Russia-China gas deal at last

21 May 2014

China and Russia signed a widely anticipated 30-year natural gas agreement in Shanghai. This agreement will diversify both sides’ energy consumption and supply structures

The 30-year gas supply deal, worked out in Shanghai between China National Petroleum Corp (CNPC) and Russia’s state-controlled entities Gazprom, ended a decade of negotiation between the two countries. ChinaRussiagasShanghaiKremlinPress

CNPC said in a statement that the imported natural gas will mainly supply regions around Beijing, cities in northeast China as well as the Yangtze River Delta.

According to the agreement, the east route pipeline will start providing China with 38 billion cubic meters of natural gas annually from 2018.

The price details have not been disclosed but earlier media reports projected the contract price could be $400 billion. It means that the final price is around 350 US dollars per thousand cubic meters.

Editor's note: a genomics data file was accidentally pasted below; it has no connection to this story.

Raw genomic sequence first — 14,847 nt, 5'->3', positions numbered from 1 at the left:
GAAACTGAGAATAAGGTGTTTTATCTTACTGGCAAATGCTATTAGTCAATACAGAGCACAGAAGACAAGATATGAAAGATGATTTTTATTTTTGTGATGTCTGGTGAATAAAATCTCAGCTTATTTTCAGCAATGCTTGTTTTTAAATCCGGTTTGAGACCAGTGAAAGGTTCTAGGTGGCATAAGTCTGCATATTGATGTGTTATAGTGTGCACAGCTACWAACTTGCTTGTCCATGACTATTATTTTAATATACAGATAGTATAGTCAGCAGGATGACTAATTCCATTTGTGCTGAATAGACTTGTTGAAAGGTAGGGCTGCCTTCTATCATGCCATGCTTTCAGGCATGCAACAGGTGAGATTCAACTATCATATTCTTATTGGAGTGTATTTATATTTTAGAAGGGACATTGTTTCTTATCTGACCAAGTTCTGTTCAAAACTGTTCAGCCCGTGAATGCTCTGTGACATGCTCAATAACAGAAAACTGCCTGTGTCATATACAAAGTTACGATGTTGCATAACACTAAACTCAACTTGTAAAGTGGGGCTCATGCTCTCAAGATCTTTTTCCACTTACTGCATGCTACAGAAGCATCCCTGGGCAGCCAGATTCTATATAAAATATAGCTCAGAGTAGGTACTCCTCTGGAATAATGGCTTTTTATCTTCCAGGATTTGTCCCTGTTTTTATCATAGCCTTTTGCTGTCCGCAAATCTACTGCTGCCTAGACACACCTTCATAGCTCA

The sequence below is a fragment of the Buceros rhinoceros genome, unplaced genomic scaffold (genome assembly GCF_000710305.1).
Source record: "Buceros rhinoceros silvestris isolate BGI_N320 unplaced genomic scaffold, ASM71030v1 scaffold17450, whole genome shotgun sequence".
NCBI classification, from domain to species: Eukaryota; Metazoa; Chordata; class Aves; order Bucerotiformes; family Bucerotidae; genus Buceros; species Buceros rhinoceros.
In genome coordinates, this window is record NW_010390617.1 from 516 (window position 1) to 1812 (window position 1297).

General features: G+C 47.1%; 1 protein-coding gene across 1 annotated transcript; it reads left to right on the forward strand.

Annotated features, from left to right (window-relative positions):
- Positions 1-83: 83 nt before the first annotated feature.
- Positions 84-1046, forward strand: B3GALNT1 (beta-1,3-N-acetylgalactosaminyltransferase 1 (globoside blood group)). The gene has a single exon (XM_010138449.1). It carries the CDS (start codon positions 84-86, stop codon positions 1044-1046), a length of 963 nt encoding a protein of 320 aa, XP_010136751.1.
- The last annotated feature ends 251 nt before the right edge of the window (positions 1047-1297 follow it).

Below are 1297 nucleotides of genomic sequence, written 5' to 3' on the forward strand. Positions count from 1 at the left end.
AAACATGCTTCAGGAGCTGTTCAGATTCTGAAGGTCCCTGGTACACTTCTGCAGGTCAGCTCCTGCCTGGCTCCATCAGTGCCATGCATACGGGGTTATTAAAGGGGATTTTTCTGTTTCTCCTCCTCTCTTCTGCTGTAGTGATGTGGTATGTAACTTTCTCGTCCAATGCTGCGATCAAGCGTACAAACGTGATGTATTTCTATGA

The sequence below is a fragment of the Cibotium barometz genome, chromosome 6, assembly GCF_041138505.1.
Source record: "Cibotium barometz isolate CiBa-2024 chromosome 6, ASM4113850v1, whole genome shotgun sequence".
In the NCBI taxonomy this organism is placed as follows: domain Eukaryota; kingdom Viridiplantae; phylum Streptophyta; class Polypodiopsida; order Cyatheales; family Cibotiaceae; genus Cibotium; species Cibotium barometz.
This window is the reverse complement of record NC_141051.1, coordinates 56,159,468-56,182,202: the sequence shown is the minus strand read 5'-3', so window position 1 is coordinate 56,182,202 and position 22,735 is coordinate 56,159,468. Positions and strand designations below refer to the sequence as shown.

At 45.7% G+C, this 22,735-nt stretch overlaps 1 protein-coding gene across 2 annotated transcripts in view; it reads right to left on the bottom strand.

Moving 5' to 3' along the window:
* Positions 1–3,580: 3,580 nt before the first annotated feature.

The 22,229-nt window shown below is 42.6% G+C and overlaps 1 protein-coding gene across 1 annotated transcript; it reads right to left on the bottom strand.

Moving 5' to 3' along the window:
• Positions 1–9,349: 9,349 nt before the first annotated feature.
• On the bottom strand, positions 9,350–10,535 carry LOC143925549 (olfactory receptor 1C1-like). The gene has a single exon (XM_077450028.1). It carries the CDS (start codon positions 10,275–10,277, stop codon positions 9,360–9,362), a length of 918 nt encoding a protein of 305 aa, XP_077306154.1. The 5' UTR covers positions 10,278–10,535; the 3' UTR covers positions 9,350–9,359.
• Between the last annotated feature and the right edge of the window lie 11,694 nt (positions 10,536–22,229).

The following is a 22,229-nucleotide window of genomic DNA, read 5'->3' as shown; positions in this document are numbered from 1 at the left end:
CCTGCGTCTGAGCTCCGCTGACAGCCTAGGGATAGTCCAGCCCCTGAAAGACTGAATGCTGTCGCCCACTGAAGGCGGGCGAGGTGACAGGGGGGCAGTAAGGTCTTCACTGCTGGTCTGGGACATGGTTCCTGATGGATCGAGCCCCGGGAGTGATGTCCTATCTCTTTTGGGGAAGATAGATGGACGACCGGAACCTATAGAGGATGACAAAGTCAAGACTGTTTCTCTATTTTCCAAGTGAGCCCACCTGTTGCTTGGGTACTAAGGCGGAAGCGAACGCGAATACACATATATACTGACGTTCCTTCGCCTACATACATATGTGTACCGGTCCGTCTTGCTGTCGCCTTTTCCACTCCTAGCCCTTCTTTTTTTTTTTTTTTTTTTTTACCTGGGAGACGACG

Both countries get advantages: China will have more leverage when it negotiates with the other natural gas exporters in the future. And Russia obtains a huge, new market outside Europe.

One key point was who should pay to build the pipelines. If China can pay in advance for the imported gas, Russia will use the money to build the pipeline.

The gas from Russia accounts for only a small part of China’s overall energy consumption. Developed countries remain major trade partners for China.

China needs the gas to help it cut its coal-fired smog levels, and it wants to diversify supply. It had the luxury of time in which to negotiate, something Mr Putin was short of.

The perceived motive for the deal is that Russia needs a second market for its gas, so it can face up to European sanctions. Given that the “Power of Siberia” pipeline won’t start pumping gas into Chinese factories until 2018 at the earliest, its economic effect on the European crisis will be limited.

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Italiani in Russia, Ucraina, ex Urss


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